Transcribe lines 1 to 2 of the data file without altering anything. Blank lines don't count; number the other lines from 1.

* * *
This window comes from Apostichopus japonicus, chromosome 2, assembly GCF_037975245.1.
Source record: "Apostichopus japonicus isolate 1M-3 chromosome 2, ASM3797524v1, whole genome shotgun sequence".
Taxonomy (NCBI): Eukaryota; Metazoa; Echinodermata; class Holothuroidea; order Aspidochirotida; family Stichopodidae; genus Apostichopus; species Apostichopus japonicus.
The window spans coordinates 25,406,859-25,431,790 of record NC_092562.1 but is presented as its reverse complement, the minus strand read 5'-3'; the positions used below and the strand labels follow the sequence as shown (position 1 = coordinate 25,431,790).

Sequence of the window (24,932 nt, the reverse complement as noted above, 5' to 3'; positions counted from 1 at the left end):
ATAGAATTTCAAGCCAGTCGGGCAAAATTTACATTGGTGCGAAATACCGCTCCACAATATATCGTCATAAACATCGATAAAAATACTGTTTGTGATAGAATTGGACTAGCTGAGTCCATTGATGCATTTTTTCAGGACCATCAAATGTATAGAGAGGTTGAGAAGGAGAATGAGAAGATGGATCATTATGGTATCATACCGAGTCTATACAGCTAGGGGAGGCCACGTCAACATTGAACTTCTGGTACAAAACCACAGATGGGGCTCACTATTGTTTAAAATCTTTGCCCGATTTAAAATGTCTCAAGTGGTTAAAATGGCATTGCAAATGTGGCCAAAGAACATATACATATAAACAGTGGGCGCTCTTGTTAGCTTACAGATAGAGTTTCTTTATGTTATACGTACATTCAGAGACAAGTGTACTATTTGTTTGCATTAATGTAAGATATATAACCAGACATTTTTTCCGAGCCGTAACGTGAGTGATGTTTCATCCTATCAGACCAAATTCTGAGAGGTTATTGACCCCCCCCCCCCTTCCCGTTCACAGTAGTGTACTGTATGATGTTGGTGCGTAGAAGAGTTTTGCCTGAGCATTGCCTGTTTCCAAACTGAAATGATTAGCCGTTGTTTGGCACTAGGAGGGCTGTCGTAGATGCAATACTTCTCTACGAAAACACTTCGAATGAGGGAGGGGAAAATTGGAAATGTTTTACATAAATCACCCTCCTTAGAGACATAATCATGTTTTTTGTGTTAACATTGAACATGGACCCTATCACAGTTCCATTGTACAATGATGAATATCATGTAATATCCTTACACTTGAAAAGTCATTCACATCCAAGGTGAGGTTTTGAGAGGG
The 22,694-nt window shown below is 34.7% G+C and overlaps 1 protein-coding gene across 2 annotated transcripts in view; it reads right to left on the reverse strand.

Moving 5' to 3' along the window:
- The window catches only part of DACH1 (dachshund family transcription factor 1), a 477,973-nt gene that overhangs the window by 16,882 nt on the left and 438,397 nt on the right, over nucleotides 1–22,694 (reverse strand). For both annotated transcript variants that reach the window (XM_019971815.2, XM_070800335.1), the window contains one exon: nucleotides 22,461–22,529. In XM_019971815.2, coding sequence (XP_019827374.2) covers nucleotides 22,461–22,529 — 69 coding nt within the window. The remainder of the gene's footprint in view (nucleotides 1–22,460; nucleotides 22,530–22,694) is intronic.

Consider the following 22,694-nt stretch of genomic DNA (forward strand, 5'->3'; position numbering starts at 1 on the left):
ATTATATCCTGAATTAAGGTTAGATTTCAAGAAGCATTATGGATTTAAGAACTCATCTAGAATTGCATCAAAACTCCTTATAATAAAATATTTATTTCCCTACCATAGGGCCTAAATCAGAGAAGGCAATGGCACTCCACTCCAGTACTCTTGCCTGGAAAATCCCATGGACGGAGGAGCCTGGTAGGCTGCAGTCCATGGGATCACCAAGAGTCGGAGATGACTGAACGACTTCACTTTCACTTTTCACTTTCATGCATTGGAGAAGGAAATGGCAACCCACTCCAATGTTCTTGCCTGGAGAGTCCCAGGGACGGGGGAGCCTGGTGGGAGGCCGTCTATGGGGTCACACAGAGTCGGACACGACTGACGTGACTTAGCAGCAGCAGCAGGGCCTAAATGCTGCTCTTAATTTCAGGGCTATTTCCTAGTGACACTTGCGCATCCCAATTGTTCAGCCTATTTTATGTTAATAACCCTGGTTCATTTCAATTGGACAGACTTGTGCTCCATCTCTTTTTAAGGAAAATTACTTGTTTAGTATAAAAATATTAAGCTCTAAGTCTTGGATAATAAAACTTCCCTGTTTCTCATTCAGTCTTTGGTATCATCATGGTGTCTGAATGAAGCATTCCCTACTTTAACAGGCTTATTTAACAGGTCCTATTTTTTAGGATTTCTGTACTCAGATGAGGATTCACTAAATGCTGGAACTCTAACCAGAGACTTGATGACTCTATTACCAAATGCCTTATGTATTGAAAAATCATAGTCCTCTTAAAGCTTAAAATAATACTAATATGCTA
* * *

This window comes from Apostichopus japonicus, chromosome 2, assembly GCF_037975245.1.
Source record: "Apostichopus japonicus isolate 1M-3 chromosome 2, ASM3797524v1, whole genome shotgun sequence".